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Ad Hoc Open-Ended Intergovernmental Group of Experts on Energy and Sustainable Development
New York, 6-10 March 2000
 

Highlights from Thursday, 9 March

The Group met in the morning to discuss the intersessional programme of work and provisional agenda for its next session, to be held prior to the ninth session of the Commission on Sustainable Development (CSD-9). In the afternoon, the Expert Group considered the second draft of the Co-Chairs’ Summary of the discussion on key issues.

Co-Chair Irene Freudenschuss Reichl, Austria, with Portugal, who is speaking for the European Union


  The draft Co-Chairs Summary Co-Chair Salamat introduced the revised draft summary and called for the identification of points that may be missing, reminding delegates not to undertake a drafting exercise. The EU, with Saudi Arabia, requested more time to consider the document. Noting that the meeting had already been delayed, the Co-Chair proposed continuing with discussions to enable delegates to take account of others’ input. The Co-Chair reminded delegates that the document is not a negotiating text. The meeting was adjourned at 4:45 pm in response to the EU’s point of order in which he reminded the Co-Chairs that requests for adjournments made by groups of countries are usually respected. He said that in the absence of a group position, EU member countries would be taking the floor in their individual capacity. A G-77/China proposal to adjourn was welcomed by the EU. The Expert Group resumed discussion at 5:55 PM to exchange views on the Draft Co-Chairs’ Summary.
 

 

Portugal, representing the EU, speaks to Co-Chairs Salamat and Freudenschuss-Reich (left) and Nigeria. The EU noted the purpose of the CO-Chairs’ Draft is to reflect the results of the discussion, including points upon which delegates could not agree. He called on the CO-Chairs to consider the EU’s background paper, noting in particular the issues of market reform, liberalization, and internalization of externalities.
Nigeria, speaking for the G-77/China, expressed concern with the EU's proposed additions to the text (see above). Noting the role of existing energy systems in promoting economic development, the he disputed the statement that “current energy systems do not support the goals of sustainable development.”

 The United Kingdom proposed to reinsert reference to enhanced transparency and voiced concerns about the categorical tone of the second CO-Chairs draft Summary. He preferred the earlier draft in which reference was made to the “current unsustainable pattern of production and use of energy.”

Angela Churie, ENB writer, speaks with Brazil

Brazil  expressed concern with the EU’s imposition of its own political agenda and proposed refraining from heavily politicized debates that block discussion, calling for a return to the positive tone of the morning.


On renewable energy, Saudi Arabia asked for the deletion of a paragraph on investment initiatives for renewable energy technologies, describing them as subsidies. On Advanced Fossil and Nuclear Fuel Technologies, he questioned further spending on nuclear technology, in the light of its drawbacks.On energy and transportation, he suggested deleting reference to “negative environmental and social impacts of transportation.”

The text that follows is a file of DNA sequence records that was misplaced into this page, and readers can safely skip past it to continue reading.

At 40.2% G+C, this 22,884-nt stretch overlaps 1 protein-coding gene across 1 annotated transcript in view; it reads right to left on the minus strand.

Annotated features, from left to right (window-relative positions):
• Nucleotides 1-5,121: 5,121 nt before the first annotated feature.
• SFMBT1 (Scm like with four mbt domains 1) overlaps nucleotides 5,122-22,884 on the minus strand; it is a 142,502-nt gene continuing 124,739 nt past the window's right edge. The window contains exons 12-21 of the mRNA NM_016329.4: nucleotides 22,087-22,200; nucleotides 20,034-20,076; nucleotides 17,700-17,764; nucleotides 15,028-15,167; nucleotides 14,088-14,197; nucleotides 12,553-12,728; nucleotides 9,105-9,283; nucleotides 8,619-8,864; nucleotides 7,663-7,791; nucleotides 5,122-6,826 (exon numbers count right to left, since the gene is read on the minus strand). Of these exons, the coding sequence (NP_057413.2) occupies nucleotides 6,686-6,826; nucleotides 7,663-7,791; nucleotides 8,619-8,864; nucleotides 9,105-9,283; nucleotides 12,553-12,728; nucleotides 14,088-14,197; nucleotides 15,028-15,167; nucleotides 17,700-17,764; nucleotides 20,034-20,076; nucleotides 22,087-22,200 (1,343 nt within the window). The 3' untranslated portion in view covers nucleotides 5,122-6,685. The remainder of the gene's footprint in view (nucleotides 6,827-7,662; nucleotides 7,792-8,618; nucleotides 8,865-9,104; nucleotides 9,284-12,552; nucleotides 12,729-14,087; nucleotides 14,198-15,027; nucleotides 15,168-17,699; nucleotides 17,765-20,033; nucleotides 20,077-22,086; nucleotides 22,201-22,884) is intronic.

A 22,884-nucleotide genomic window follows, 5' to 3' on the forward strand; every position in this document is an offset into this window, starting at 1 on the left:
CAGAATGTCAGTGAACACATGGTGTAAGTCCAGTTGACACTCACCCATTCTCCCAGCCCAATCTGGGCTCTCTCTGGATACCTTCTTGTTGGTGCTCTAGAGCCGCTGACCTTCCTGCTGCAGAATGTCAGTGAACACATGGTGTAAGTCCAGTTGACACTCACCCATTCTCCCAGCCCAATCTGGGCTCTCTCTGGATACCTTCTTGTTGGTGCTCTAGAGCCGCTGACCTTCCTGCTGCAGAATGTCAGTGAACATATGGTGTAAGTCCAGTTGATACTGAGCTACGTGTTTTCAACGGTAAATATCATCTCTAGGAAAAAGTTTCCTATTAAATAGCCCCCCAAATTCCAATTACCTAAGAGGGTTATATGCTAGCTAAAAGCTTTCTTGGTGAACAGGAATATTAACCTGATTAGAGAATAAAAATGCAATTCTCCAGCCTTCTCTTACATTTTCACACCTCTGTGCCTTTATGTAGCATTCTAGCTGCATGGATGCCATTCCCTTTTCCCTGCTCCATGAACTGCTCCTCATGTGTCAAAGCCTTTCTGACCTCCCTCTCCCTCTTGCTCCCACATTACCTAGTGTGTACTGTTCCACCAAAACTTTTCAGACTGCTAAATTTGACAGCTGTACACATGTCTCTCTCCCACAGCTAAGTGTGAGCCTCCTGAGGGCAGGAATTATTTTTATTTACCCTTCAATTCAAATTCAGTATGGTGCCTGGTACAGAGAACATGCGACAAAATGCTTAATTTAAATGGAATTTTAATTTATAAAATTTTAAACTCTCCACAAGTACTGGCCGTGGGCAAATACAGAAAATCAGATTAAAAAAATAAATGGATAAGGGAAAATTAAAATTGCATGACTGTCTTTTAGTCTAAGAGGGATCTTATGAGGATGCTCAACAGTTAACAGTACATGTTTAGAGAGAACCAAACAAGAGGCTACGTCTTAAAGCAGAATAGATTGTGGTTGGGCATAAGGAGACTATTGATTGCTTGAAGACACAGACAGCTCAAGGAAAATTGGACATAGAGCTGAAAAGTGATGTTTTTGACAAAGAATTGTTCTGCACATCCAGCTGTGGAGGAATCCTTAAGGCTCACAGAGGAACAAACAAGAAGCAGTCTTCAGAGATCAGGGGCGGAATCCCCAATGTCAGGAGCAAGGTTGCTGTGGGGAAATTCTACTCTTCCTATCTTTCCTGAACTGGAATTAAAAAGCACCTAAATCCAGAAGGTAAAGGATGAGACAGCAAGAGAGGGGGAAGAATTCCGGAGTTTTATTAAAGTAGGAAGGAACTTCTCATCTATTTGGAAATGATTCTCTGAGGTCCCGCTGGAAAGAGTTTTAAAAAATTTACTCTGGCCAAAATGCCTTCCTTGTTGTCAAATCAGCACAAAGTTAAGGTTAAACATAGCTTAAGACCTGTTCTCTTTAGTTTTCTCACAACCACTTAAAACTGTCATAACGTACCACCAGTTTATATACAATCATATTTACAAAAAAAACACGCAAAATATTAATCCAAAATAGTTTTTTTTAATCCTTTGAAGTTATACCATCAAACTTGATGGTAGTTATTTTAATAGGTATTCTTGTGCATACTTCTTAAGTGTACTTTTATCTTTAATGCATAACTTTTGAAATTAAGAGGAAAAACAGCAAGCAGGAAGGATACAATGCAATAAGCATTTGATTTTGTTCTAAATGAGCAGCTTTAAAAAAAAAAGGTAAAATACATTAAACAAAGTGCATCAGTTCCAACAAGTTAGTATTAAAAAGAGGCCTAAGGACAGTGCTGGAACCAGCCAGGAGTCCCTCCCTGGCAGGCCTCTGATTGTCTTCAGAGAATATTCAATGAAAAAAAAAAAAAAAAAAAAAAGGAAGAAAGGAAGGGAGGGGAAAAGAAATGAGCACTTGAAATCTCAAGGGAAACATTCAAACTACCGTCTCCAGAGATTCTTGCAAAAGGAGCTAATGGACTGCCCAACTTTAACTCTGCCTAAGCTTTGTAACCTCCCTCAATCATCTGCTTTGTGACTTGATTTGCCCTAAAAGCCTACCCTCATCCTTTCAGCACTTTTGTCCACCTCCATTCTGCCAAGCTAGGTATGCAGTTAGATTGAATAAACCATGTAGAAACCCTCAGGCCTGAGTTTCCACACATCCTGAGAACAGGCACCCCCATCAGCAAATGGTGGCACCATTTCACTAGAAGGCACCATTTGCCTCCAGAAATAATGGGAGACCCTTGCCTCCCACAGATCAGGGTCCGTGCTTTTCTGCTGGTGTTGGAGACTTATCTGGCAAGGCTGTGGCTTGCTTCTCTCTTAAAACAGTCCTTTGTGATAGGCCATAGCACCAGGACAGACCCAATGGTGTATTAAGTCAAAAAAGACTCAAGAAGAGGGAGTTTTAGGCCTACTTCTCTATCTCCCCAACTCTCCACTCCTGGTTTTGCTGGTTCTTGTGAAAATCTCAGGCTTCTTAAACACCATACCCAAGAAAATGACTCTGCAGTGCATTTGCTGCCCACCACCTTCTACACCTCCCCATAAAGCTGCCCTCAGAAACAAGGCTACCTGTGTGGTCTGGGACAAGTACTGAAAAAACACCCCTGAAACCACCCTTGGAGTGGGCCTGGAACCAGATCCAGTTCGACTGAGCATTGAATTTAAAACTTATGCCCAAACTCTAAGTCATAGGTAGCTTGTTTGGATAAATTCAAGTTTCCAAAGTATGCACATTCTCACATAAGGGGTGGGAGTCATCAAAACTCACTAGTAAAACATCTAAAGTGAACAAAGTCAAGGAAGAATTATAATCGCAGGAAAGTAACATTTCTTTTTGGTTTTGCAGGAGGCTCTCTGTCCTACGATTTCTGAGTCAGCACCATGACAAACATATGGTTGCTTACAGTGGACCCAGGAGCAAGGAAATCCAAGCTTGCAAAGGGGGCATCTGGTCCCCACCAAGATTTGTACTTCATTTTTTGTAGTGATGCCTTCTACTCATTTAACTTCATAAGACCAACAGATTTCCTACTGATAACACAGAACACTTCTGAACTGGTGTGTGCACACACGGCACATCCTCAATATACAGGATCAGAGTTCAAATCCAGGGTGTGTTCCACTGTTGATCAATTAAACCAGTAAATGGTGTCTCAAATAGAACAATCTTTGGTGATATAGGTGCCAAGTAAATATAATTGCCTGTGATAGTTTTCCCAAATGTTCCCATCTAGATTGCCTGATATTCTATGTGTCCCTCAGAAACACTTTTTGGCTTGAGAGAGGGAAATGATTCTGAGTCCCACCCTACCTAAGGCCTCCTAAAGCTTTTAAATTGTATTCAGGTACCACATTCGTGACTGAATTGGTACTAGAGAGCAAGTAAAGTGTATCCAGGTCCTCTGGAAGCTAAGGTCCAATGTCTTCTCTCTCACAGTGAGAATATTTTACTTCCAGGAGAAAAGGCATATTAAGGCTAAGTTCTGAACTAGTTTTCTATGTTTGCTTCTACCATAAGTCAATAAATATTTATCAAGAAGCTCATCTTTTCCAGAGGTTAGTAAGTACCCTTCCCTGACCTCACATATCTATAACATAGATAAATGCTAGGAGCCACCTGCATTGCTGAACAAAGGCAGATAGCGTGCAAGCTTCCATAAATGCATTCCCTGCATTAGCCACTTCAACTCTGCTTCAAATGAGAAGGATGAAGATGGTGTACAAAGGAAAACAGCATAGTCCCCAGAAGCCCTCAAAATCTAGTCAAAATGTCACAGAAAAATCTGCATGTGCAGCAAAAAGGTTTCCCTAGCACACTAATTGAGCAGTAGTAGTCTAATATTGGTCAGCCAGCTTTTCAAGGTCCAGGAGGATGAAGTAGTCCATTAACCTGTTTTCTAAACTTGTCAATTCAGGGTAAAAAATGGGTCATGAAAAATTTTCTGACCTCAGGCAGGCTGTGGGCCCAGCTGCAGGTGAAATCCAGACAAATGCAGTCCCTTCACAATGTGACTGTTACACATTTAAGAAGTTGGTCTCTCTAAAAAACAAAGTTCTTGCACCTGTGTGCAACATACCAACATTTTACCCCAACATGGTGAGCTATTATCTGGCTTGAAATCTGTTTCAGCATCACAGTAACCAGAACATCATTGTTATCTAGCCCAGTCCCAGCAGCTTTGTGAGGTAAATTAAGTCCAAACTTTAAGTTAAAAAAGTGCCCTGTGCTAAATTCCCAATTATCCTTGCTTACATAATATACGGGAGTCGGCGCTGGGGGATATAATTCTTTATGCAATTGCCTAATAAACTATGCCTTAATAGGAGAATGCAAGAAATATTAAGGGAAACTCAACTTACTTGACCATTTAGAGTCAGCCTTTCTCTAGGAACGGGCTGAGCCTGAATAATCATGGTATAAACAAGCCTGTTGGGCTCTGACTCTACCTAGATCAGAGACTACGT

Regarding energy efficiency, Egypt emphasized the concept of "energy for sustainable development” rather than “sustainable energy.” He was surprised that the document did not refer to “common but differentiated responsibilities.”
Canada supported nuclear technology as an option for sustainable development. The US drew attention to reference to the role of nuclear energy for a sustainable energy future in a CENRD ReportItaly, supported by Austria, Denmark, Ireland, Belgium, Republic of Korea, and the Netherlands, expressed concern at consideration of nuclear power as a means to achieve sustainable development.
Peter Doran, ENB writer, speaks with Martin Diskin, Ireland, and Daniel Weiner, Switzerland

G-77/China members discuss the revised CO-Chairs text 


Programme of work for the intersessional period

Sweden encouraged countries and international organizations to facilitate stakeholder dialogues, especially with LDCs. Supporting the regional perspective, he said these could contribute directly to preparations by the Expert Group and provide a bridge for cooperation among regional stakeholders.

Austria invited delegates to visit and contribute to the web-site www.sustainable-energy.org, which is to become a comprehensive online clearinghouse. He also announced the launch of a Global Forum on Sustainable Energy. The Forum will create a multi-stakeholder process to influence institutions and act as a platform for public-private dialogue on sustainable energy. He noted a workshop on energy efficiency in transport to be held in May, and co-hosted with the UN Department of Economic and Social Affairs (DESA). 

The Economic Commission for Latin America and the Caribbean (ECLAC) described an inter-parliamentary project in partnership with the EU, which examines regulation of the energy sector. He noted a regional project with Germany on energy policies for sustainable development, involving national and sub-regional studies.
The German delegation
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